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Man deals in laughter, tears

Updated: 2012-05-04 07:16
By Cheng Anqi ( China Daily)

Man deals in laughter, tears 

On April 23, Jiang Xiao, a worker at Daxing Funeral Parlor, cleans a tombstone in a graveyard in Beijing’s Daxing district. PHOTO BY LIU ZHE / CHINA DAILY 

Click for video story on Jiang Xiao

Jiang Xiao was born into a family of comedians and was on a career path to make people laugh.

Instead he chose to work in a place where people cry - the mortuary in Beijing's southern Daxing district.

"Without respect for the deceased, one can't really enjoy this life," said Jiang.

Since he was a child, the 32-year-old Beijinger had learned cross talk, a form of Chinese comedy involving dialogue between two individuals.

His father even named him "Xiao", meaning laugh.

However, in 1998, he saw an ad from the Daxing Funeral Parlor looking for a website manager.

Curious and interested, he applied for and landed the job.

But Jiang soon found he was taking care of more than just the website. Within a few years he was applying makeup to the deceased and preparing them for funeral services by dressing them in wigs or removing unwanted hair.

"Some work was tough and took me the whole night," he said. "I was sometimes scared when I heard the sound of my sneeze echoing inside a quiet, beautiful service room," he said.

"I learned to handle my fear, talking to the deceased, like, 'Hi there, I'll make you look as gorgeous as possible for your departure.' "

As time went by, Jiang grew used to working at the funeral parlor and was able to conduct any kind of related work. Then he became a funeral director, helping family members handle the details of memorial services.

He has dealt with all types of deaths in his 13-year career, from stillborn babies to those who have reached the grand old age of 104.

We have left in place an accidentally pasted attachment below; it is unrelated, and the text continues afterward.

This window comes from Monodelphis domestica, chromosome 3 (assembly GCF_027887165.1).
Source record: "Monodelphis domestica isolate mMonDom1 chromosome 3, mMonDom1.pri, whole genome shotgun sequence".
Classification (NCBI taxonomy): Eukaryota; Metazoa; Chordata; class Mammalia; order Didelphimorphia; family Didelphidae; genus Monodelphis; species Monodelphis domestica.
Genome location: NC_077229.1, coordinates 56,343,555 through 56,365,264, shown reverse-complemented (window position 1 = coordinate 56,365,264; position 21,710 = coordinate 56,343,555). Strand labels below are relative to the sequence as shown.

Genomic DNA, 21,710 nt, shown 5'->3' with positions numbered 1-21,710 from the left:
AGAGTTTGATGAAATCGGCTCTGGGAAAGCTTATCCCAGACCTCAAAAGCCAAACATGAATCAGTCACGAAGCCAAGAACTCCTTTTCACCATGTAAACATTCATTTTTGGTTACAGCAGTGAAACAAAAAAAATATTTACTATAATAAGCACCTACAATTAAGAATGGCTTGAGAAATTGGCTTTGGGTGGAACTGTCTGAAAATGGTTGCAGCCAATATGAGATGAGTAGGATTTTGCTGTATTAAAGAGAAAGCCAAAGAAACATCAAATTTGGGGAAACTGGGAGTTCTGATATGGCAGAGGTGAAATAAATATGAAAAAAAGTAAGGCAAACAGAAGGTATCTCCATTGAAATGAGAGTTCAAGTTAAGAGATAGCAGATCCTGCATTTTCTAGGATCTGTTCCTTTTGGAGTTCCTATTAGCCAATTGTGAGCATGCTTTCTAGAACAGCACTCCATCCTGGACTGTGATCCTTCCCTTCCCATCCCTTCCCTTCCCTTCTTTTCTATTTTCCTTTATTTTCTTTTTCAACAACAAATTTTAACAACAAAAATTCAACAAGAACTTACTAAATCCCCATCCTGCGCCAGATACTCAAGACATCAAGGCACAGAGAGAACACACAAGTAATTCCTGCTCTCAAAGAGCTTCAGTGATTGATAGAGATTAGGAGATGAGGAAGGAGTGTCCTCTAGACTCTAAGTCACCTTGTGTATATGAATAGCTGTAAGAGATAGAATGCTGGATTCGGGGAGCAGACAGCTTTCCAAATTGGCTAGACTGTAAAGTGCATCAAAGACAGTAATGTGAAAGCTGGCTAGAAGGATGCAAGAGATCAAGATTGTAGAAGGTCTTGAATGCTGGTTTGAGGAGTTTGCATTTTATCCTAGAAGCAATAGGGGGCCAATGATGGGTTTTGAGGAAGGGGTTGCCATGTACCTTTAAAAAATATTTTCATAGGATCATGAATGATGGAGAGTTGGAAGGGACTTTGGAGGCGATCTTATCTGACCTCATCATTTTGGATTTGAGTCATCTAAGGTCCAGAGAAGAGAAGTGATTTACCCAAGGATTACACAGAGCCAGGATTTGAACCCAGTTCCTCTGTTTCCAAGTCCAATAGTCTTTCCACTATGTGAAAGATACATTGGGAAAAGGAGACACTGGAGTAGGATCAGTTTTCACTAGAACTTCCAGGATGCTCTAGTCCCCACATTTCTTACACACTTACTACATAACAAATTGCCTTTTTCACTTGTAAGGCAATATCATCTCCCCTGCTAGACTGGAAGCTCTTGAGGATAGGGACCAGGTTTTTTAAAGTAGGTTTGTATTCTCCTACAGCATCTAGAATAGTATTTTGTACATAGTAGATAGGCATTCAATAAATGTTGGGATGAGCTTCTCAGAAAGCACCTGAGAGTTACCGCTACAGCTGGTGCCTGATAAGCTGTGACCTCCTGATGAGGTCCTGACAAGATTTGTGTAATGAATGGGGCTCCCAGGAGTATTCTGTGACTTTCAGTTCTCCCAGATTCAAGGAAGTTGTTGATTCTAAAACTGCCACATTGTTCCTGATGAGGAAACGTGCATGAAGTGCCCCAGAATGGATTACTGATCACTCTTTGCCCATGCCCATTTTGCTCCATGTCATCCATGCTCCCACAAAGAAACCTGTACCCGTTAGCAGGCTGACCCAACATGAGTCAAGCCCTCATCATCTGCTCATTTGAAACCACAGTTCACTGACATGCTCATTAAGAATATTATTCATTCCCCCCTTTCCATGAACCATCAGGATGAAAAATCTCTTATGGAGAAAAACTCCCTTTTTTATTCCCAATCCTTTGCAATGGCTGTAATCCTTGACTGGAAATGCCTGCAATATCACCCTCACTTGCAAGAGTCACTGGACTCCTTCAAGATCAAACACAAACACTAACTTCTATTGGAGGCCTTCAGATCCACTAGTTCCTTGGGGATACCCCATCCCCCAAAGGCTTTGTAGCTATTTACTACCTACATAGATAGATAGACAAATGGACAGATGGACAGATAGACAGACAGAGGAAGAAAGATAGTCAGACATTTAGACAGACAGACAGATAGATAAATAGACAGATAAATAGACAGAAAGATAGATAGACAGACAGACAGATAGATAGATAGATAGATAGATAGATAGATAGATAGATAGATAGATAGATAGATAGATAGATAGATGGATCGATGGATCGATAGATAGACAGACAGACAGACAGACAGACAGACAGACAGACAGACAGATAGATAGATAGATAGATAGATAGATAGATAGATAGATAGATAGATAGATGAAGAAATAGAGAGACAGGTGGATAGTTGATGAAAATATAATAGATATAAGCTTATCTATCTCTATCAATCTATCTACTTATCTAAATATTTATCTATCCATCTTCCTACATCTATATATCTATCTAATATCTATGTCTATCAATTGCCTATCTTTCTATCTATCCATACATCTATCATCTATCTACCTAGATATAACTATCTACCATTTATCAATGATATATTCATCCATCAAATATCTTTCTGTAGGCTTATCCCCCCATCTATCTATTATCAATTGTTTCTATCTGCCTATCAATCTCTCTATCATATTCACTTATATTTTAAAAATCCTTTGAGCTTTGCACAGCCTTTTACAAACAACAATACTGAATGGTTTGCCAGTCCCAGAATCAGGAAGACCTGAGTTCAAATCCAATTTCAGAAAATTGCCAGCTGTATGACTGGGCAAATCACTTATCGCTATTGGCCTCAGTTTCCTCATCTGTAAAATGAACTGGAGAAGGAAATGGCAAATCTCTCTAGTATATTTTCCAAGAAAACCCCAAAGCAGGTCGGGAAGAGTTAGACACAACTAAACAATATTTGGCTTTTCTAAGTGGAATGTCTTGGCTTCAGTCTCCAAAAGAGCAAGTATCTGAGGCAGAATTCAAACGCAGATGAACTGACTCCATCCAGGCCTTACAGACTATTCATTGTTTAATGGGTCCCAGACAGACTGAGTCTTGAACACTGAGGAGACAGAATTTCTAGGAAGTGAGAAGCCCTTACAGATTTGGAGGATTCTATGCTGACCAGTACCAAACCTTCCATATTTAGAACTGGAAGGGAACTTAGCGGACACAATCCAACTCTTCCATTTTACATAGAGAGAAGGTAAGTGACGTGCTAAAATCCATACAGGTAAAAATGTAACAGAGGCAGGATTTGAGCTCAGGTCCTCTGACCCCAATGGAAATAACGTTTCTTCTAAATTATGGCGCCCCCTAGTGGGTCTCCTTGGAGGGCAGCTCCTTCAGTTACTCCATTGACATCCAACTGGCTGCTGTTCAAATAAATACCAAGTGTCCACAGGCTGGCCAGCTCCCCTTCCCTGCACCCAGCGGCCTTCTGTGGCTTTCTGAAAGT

"Call me the director of God's office in Daxing," joked Jiang, who has, incidentally, kept active in the comedy scene with three performances a week at the Tingyunxuan Theater in Xicheng district.

 Man deals in laughter, tears

Jiang Xiao (right) performs cross talk with his partner at Renmin University of China in Beijing on April 23. PHOTO BY LIU ZHE / CHINA DAILY


"During the day, I watch people cry. At night, I make people laugh," he said.

Jiang recalled his funeral service for Zang Hong, a Beijing cross talk artist who passed away last month at the age of 80.

Zang became nationally acclaimed for singing more than 170 traditional hawking songs, and was also known as "The King of Hawking".

"He used to be good at performing cross-talk and enjoyed applause, so at the beginning of his funeral I asked the mourners to give him warm applause to show respect for his recordings of the vanishing art form," Jiang said.

His father, Jiang Shunkui, disagreed at first with his son's career choice.

"He is a good cross-talk performer. Sometimes I wonder if he might have become somebody in the field had he continued the pursuit full time," said his father.

"Besides, I also worried about him getting married. It could be difficult for him to find a girlfriend (working at the funeral parlor)."

Jiang finally got his father's approval and support by bringing him to a service he presided over.

"Under his command, the ceremony was solemn and full of traditional culture," his father said. "I had to admit, he also has a talent for that."

Jiang Xiao himself has never shied from talking about his work at the parlor.

"We deal with the deceased, so we have a better understanding of life and death and know the importance of enjoying life," Jiang said.